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Group holds ‘die-in’ to honor Laquan McDonald

Group holds ‘die-in’ to honor Laquan McDonald

Senior Integrative Studies major Christy Medrano holds a sign during the “Die-In” demonstration on Monday afternoon at Library Mall. Sarah Bradbury | Staff Photographer

Group holds ‘die-in’ to honor Laquan McDonald
April 04
22:50 2016

Alexandria Reeves | Staff Writer

@alliereeves23

About 30 students laid still in Library Mall Monday to call attention to the death of teen Laquan McDonald, who was shot and killed by Chicago police officer Jason Van Dyke, and to protest police brutality.

At about 5 p.m., the students paused for 16 minutes — one for each time McDonald was shot. The die-in, hosted by UNT’s Psychology Advocates for Social Change, was scheduled in conjunction with 16 other schools across the nation using the hashtag #Psychologists4BlackLives.

“The killing of Laquan McDonald is a symptom of the long standing neglect and chronic high mortality from all causes in our country’s neglected neighborhoods,” the hosting group said in a flyer posted around campus.

Many students who attended were moved to join by a large “Black Lives Matter” poster. Some were unaware of who McDonald was, but the graduate students educated those on his story, achieving one of their goals for this event.

McDonald was 17 when he was killed while armed with a three-inch knife. The officer was reported to have feared for his life upon discharging his weapon, according to media reports.

Die-ins have been used by many groups, like animal rights, gun control and environmental activists, to disrupt the flow of foot traffic, demanding the attention of those around them.

Participants lay on the ground during the “Die-In” demonstration for 16 minutes to represent the 16 bullets in Laquan McDonald and to raise awareness and conversation about the public mental health crisis resulting from police brutality. Sarah Bradbury | Staff Photographer

Participants lay on the ground during the “Die-In” demonstration for 16 minutes to represent the 16 bullets in Laquan McDonald and to raise awareness and conversation about the public mental health crisis resulting from police brutality. Sarah Bradbury | Staff Photographer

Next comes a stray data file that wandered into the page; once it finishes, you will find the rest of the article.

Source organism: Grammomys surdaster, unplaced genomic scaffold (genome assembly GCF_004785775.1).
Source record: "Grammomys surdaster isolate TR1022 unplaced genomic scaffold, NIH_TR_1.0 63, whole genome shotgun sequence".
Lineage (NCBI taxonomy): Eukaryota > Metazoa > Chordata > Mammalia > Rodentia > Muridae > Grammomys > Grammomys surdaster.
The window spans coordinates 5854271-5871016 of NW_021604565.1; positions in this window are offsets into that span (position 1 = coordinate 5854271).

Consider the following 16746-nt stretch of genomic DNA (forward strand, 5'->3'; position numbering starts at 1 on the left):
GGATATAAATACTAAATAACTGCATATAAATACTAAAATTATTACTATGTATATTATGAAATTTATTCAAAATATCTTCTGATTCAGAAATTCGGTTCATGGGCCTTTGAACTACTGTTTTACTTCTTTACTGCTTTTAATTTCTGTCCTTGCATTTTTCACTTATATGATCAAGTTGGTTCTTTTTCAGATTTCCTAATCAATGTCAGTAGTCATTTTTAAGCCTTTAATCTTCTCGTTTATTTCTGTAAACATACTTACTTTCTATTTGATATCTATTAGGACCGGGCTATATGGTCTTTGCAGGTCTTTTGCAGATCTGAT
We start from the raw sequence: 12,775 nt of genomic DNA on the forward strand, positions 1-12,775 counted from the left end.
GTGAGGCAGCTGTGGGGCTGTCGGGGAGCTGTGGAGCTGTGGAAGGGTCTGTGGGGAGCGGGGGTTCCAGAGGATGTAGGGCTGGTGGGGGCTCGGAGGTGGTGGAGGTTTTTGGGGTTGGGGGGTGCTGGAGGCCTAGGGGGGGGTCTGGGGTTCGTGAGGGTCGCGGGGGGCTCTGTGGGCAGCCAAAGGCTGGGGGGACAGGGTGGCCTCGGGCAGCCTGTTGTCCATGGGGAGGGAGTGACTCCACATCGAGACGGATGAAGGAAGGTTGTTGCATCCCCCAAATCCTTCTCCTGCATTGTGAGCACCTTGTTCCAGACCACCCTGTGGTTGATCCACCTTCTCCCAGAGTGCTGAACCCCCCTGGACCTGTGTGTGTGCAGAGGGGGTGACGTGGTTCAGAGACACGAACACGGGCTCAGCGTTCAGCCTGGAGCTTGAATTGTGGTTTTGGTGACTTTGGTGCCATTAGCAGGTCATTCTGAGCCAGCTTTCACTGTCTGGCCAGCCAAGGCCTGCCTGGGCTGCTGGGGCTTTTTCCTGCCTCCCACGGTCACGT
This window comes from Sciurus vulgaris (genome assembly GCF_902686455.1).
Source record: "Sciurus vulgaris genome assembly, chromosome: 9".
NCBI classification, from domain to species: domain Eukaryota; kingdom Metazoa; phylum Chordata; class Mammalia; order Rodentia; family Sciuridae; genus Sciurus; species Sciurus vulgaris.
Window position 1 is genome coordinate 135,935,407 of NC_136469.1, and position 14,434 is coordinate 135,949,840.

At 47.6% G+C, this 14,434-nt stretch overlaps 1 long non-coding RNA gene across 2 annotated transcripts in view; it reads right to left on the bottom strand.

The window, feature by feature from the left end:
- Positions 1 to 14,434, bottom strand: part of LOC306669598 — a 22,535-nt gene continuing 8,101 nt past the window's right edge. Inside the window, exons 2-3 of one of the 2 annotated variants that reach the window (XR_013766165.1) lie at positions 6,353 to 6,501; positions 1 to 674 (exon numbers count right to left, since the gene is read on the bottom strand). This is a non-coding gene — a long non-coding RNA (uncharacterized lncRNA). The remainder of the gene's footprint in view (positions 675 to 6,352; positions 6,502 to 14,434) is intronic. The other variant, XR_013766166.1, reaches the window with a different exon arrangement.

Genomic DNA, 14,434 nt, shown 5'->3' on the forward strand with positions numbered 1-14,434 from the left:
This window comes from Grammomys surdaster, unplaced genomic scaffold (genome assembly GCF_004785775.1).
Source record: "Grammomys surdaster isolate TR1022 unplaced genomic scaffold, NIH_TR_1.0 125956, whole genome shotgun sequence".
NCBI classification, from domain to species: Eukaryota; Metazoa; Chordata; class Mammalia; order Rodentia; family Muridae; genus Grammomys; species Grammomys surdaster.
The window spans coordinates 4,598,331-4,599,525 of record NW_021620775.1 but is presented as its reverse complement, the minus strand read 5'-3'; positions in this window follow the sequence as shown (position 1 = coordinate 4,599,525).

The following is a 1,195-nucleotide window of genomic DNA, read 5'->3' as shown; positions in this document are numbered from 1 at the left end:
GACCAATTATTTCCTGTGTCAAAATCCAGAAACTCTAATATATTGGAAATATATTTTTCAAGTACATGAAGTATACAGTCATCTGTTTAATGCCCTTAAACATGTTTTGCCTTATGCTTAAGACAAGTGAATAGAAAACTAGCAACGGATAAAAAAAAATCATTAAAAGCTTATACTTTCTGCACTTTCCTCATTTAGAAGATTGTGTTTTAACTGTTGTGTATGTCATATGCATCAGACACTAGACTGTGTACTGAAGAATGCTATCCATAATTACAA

The Psychology Advocates for Social Change is a new group on campus comprised of graduate psychology students who advocate for equality, minorities and to eradicate institutionalized oppression, members said.

One of the organizers of the events, Amanda Phillips, said the group believes police use of lethal force in predominantly black neighborhoods is a public health crisis, because, among other things, it causes undue distress and anxiety.

The group plans to start a Facebook page and an OrgSync account, and will advocate throughout the upcoming semesters for a number of social justice issues, such as women’s rights and LGBT issues.

Footage of the fatal shooting was made public November 2015. McDonald was killed October 2014. Officer Van Dyke was charged with first degree murder a few hours after the video’s release. However, he is now out on bail and was recently hired on at a Chicago police union, to the outrage of the Chicago community and beyond.

Many of the protests denounce McDonald’s death and call for an institutional change on multiple levels, with the biggest call for change requesting that officers be held to a higher level of accountability. There have also been protests on how the case was handled. Many speculate a cover-up played a hand in the investigation, although no evidence has been produced to support that belief.

Psychology Advocates for Social Change hold up their sign before the “Die-In” began on Monday afternoon at Library Mall. Sarah Bradbury | Staff Photographer

Psychology Advocates for Social Change hold up their sign before the “Die-In” began on Monday afternoon at Library Mall. Sarah Bradbury | Staff Photographer

This form of protest has been used in Ferguson, Missouri, for the death of Michael Brown, as well as in New York City, for the killing of Eric Garner.

Christy Medrano, an integrative studies senior, held the “Black Lives Matter” sign which caught the attention of passersby.

“Today meant standing in solidarity with the Black Lives Matter movement in the fight against police brutality and anti-black racism,” Medrano said.

Featured Image: Integrative Studies senior Christy Medrano holds a sign during the “Die-In” demonstration on Monday afternoon at Library Mall. Sarah Bradbury | Staff Photographer

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